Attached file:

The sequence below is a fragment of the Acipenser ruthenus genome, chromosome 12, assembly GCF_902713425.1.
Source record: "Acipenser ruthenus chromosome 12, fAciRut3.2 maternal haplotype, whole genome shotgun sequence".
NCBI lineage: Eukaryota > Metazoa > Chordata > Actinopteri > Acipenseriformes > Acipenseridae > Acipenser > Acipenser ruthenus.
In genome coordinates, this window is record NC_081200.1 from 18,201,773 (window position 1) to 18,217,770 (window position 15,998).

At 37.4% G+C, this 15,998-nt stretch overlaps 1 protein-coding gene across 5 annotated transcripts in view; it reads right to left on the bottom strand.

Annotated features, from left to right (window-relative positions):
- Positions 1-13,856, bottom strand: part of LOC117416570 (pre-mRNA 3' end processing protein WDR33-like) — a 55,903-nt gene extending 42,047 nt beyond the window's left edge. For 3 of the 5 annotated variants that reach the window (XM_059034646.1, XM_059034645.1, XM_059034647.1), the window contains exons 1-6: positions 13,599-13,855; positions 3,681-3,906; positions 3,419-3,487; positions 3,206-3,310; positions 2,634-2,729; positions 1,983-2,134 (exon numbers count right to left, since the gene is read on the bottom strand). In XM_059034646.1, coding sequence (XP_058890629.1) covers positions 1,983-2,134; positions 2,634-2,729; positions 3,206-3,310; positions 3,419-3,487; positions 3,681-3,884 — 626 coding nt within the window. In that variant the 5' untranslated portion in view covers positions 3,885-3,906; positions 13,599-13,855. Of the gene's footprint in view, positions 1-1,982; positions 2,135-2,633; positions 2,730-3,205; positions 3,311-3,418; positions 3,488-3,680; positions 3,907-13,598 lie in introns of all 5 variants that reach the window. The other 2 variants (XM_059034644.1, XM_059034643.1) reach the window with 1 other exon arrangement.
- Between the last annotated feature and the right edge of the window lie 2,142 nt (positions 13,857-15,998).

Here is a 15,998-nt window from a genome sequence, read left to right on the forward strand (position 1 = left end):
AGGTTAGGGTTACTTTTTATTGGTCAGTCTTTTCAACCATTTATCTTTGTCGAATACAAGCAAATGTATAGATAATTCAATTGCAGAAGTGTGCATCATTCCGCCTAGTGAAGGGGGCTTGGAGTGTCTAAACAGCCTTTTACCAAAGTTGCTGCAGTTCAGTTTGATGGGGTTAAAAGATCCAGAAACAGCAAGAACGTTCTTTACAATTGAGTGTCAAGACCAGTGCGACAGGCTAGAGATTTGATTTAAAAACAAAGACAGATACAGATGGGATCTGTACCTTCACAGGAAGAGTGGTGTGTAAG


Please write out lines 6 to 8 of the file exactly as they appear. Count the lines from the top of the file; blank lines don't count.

Annotated features, from left to right (window-relative positions):
- Positions 1-13,856, bottom strand: part of LOC117416570 (pre-mRNA 3' end processing protein WDR33-like) — a 55,903-nt gene extending 42,047 nt beyond the window's left edge. For 3 of the 5 annotated variants that reach the window (XM_059034646.1, XM_059034645.1, XM_059034647.1), the window contains exons 1-6: positions 13,599-13,855; positions 3,681-3,906; positions 3,419-3,487; positions 3,206-3,310; positions 2,634-2,729; positions 1,983-2,134 (exon numbers count right to left, since the gene is read on the bottom strand). In XM_059034646.1, coding sequence (XP_058890629.1) covers positions 1,983-2,134; positions 2,634-2,729; positions 3,206-3,310; positions 3,419-3,487; positions 3,681-3,884 — 626 coding nt within the window. In that variant the 5' untranslated portion in view covers positions 3,885-3,906; positions 13,599-13,855. Of the gene's footprint in view, positions 1-1,982; positions 2,135-2,633; positions 2,730-3,205; positions 3,311-3,418; positions 3,488-3,680; positions 3,907-13,598 lie in introns of all 5 variants that reach the window. The other 2 variants (XM_059034644.1, XM_059034643.1) reach the window with 1 other exon arrangement.
- Between the last annotated feature and the right edge of the window lie 2,142 nt (positions 13,857-15,998).